Tinted moisturizers are great if you like wearing a light dose of color to even out your skin tone, but if your skin craves more coverage, try mineral foundations. These are generally non-pore clogging so are perfect for oily or problematic skin types. They also protect your skin from the sun as an added bonus. Woot.
4. Go Easy With Active Skincare Ingredients
When your skin is irritated and sensitized its barrier function has been compromised. This means strong, active ingredients such as retinol, antioxidants, AHAs and BHAs could cause even further problems to the surface of your skin including redness, itching, dryness and peeling.
To keep irritations to a minimum, curb your actives for a short while by applying them on a less frequent basis (perhaps every two or three days, rather than daily) or choosing gentler formulations that contain lower concentrations of active ingredients.
Also, if your skin is really suffering, the AAD recommends sticking with what you know rather than introducing new, potentially irritating products into your daily routine.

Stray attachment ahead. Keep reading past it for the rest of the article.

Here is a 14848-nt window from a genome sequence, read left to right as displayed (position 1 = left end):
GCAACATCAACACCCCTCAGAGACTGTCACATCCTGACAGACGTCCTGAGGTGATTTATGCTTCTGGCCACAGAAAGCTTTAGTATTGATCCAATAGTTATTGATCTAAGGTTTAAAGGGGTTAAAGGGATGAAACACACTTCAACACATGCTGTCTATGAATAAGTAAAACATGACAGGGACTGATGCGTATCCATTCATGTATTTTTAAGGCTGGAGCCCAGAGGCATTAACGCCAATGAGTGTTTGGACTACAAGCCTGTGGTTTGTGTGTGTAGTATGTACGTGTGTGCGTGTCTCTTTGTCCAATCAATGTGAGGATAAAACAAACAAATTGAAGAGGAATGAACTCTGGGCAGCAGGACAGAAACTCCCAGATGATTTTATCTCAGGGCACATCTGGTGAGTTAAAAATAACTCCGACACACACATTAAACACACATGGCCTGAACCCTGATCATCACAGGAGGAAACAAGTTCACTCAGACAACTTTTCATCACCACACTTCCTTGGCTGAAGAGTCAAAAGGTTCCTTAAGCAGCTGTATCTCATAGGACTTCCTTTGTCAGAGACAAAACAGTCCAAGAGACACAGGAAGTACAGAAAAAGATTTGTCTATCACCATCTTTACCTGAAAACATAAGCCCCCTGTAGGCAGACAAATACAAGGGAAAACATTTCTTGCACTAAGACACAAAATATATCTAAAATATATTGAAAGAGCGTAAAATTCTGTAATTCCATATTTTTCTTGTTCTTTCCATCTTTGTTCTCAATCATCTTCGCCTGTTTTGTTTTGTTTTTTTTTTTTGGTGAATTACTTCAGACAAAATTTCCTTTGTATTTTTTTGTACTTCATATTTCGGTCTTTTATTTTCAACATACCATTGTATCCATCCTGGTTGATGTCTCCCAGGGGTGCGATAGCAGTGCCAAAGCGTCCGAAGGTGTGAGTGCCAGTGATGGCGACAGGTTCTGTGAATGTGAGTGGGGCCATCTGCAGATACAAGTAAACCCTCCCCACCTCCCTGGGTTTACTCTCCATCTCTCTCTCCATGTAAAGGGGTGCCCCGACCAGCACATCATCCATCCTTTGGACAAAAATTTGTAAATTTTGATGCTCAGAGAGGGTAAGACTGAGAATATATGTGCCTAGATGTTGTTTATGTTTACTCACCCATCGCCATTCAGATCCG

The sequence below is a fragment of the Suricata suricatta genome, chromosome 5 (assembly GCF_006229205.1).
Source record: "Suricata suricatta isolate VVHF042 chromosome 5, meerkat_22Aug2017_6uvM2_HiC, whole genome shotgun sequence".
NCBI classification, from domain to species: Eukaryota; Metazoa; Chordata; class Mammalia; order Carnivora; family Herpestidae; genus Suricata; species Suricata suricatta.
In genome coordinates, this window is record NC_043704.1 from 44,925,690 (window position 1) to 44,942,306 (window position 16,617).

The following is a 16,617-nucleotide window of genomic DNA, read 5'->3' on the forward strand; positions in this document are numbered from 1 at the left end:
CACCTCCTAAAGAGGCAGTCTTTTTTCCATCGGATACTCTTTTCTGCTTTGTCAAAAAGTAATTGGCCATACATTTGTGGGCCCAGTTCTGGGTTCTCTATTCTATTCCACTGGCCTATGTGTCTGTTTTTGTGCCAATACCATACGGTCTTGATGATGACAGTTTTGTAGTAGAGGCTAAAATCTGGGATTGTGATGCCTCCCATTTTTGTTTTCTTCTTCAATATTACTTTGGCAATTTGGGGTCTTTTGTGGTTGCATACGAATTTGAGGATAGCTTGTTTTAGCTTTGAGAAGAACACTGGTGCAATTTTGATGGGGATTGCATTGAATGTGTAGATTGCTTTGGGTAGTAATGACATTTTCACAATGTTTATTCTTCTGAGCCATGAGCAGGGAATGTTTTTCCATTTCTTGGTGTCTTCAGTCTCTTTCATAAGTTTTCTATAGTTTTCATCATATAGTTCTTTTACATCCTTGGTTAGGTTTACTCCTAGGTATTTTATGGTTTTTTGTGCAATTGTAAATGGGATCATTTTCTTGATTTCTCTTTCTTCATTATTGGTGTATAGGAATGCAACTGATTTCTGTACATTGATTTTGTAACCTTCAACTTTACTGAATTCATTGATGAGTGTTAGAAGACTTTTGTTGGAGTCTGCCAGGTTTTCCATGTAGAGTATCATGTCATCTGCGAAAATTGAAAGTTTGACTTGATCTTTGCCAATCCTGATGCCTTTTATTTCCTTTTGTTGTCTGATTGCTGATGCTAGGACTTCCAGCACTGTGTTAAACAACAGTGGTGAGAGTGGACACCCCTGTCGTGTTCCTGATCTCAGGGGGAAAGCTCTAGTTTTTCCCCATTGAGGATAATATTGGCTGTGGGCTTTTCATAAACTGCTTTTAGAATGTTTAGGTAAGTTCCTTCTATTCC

“To reduce skin problems, avoid trying harsh products such as chemical peels, exfoliants or retinoids for the first time,” recommends board-certified dermatologist Daniela Kroshinsky, MD, MPH, FAAD.
5. Remember, No Touching
Avoid transferring even more bacteria, dirt and oil to your skin by keeping your hands well away from your face. Yeah, yeah, we know your hands have probably never been so clean, but still, they have no place touching your skin. End of.
Finally, if you’ve tried everything but your skin is still suffering, please don’t hesitate to contact a skincare professional for advice. It may be that your breakouts are being caused by something other than your face mask, but an expert will be able to diagnose this far better than you.
About Georgia Gould
Georgia is an award-winning beauty writer who has been in the business for over 20 years. British-born, she began her career as a magazine beauty editor in London before moving to San Francisco, CA in 2012 where she now continues her love as a freelance writer and editor. As well as her editorial work, Georgia has created content for many high-profile beauty brands, including Clarins, L’Oréal, Procter & Gamble, Simple and TRESemmé. Her passions include retinol (obviously), golfing, skiing and walking her beloved Schnauzer, Dave.